á           Nutritional Imbalances. These can begin early in childhood with inadequate diets, diet inappropriate for one's oxidation type, poor food quality or digestive problems that prevent proper nutrition. Even natural foods today often are low in vital minerals and do not provide adequate nutrition. Pesticides, heavy metals, bacteria, solvents and other organic chemicals can all act as stressors that weaken the adrenal glands.

á           Emotional or Psychological Stress. Responding to emotional stress over and over will eventually deplete the adrenal glands. A single overwhelming shock such as death of a loved one can also deplete the adrenals. Emotional stress can begin in childhood or at any time in life. It is actually the resistance or fear of a situation that causes the stress response. A loving response will cause much less of a reaction, no matter what the situation.
            Other possible stressors include pressures from family, school, work, social pressure, financial stress and others. People who force their bodies to "run or fight" all the time by any means will tend to exhaust their adrenal glands. The 'fight-or-flight' response must be balanced by adequate rest and sleep.

á           The use of stimulants. Most stimulants whip the adrenals. This may cause one to feel better for a while, but the long-term effect is to weaken the adrenal glands. Stimulants include sugar, alcohol, caffeine, theobromine in chocolate, amphetamines and other medical drugs, cocaine, heroine and others.
            Other stimulants can include loud noise, loud music, light stimulation such as strobe lights in night clubs, excessive exercise and excessive vibration. Anger, fear and worry can act as stimulants as well.
            Note that stimulant use can be a result, as well as a cause of adrenal insufficiency. A person who is tired due to weak adrenals may be attracted to stimulants such as drugs, loud music or anger to feel better temporarily.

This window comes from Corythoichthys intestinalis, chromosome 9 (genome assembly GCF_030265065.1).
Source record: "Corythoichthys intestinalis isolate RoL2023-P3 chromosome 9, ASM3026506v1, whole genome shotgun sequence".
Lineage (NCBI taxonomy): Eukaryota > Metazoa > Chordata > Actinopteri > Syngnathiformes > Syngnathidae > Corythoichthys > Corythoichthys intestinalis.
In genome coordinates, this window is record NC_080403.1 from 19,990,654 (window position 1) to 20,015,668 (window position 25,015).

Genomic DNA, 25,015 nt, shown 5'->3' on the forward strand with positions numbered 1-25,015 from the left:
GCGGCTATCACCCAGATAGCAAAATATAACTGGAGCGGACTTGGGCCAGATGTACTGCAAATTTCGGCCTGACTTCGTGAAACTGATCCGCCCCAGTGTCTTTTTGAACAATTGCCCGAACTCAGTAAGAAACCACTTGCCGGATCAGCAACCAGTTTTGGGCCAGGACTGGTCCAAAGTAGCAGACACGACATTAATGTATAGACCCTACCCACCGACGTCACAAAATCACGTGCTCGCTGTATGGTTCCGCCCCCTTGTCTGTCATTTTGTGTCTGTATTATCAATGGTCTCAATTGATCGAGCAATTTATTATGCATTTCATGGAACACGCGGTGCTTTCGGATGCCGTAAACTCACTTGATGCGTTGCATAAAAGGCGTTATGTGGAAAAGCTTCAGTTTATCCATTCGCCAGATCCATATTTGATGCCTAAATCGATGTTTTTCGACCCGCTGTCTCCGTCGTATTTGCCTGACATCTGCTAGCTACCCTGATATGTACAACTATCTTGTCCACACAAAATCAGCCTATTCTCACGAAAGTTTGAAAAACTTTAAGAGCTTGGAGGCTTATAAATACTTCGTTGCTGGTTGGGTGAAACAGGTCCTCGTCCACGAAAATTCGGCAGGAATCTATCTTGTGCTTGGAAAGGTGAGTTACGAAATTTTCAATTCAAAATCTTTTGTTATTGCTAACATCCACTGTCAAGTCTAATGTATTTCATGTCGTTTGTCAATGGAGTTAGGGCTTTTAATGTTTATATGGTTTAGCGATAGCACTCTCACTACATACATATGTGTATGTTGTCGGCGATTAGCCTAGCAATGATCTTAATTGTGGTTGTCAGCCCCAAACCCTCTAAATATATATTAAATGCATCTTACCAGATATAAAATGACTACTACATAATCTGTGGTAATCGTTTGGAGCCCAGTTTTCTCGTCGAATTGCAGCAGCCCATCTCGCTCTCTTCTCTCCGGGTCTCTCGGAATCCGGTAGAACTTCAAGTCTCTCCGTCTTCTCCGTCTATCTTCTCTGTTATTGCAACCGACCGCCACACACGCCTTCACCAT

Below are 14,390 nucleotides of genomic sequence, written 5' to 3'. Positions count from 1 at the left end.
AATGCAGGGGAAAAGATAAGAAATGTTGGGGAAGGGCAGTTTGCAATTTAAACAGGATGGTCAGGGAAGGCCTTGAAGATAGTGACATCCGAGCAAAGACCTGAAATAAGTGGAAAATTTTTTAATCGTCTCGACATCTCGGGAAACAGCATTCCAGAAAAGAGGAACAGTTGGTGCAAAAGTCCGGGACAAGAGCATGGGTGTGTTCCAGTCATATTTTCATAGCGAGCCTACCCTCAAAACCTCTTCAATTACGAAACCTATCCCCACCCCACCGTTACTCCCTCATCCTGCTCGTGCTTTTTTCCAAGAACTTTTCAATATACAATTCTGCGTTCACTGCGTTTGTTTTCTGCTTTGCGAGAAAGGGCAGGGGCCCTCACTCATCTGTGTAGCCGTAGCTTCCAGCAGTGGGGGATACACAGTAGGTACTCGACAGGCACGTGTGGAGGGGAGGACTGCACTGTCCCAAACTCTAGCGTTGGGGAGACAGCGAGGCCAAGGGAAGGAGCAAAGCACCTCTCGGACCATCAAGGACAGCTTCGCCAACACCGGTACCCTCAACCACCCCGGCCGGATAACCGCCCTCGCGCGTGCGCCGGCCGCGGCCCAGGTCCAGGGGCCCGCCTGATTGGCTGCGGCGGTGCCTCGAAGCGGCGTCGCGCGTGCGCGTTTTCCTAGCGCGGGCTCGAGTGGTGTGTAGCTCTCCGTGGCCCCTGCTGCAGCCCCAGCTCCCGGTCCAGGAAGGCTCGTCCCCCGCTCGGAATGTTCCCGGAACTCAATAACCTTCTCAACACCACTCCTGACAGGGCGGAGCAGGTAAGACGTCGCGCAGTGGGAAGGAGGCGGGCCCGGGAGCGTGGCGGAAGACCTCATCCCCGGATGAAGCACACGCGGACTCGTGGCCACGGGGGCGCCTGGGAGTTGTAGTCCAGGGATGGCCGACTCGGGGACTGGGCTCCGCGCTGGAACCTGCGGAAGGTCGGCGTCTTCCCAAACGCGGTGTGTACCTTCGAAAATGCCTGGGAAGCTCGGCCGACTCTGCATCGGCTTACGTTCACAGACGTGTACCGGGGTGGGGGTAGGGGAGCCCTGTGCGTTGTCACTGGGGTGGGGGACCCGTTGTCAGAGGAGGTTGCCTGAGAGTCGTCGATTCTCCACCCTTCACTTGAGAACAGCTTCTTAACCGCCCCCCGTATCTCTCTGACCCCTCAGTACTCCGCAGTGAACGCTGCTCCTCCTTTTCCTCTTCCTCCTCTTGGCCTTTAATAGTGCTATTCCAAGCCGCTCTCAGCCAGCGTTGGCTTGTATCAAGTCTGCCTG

á           Infections, energetic and structural Imbalances. These are all internal stressors that, if left uncorrected, can eventually weaken the adrenals by forcing the body to mount a chronic stress response to these irritants.

á           Toxic substances. These may include chlorine in water, polluted air, mercury from dental fillings, household chemicals, food additives, pesticide exposure, dusts, molds and pollens. These often cause allergies that can be controlled with adrenalin or cortisone, the adrenal hormones.
            Medical therapy, particularly cortisone or prednisone therapy, weakens the adrenals by creating hormone imbalances.

á           An imbalanced mental attitude. One's attitude makes a great difference in determining the stress response. Worry, fear, anger and resentment tend to increase the stress response. An attitude of gratitude and compassion for oneself and others tends to diminish the stress response. Understanding the impermanence of the body and the world we live in, emotional detachment and detachment from all form, and a single-minded desire to extend love can greatly diminish the stress response.



            Symptoms.  It is sometimes possible to assess adrenal insufficiency based upon symptoms.  Anyone who is tired, allergic, intolerant to cold, with symptoms of low blood sugar such as craving sweets or starches, or who is weak, or has low blood pressure most likely has some degree of adrenal insufficiency.

            Blood tests. These are variable and are often absolutely normal.  However, it is possible that the serum sodium level is less than 130 mEq/L and a serum potassium greater than 5 mEq/L. A low glucose levels and elevated blood urea nitrogen (BUN) may also be present. Other factors, however, can affect the serum readings.
            A blood test for adrenal hormone activity involves measuring 17-ketosteroids, a breakdown product of the adrenal hormones. Measuring the ketosteroids alone is not considered accurate. To perform the test properly, an injection of ACTH (adreno-cortical stimulating hormone) is given first. Then urine is collected and measured for 17-hydroxycorticosteroids (17-OHCS) and 17-ketogenic steroids (17-KGS).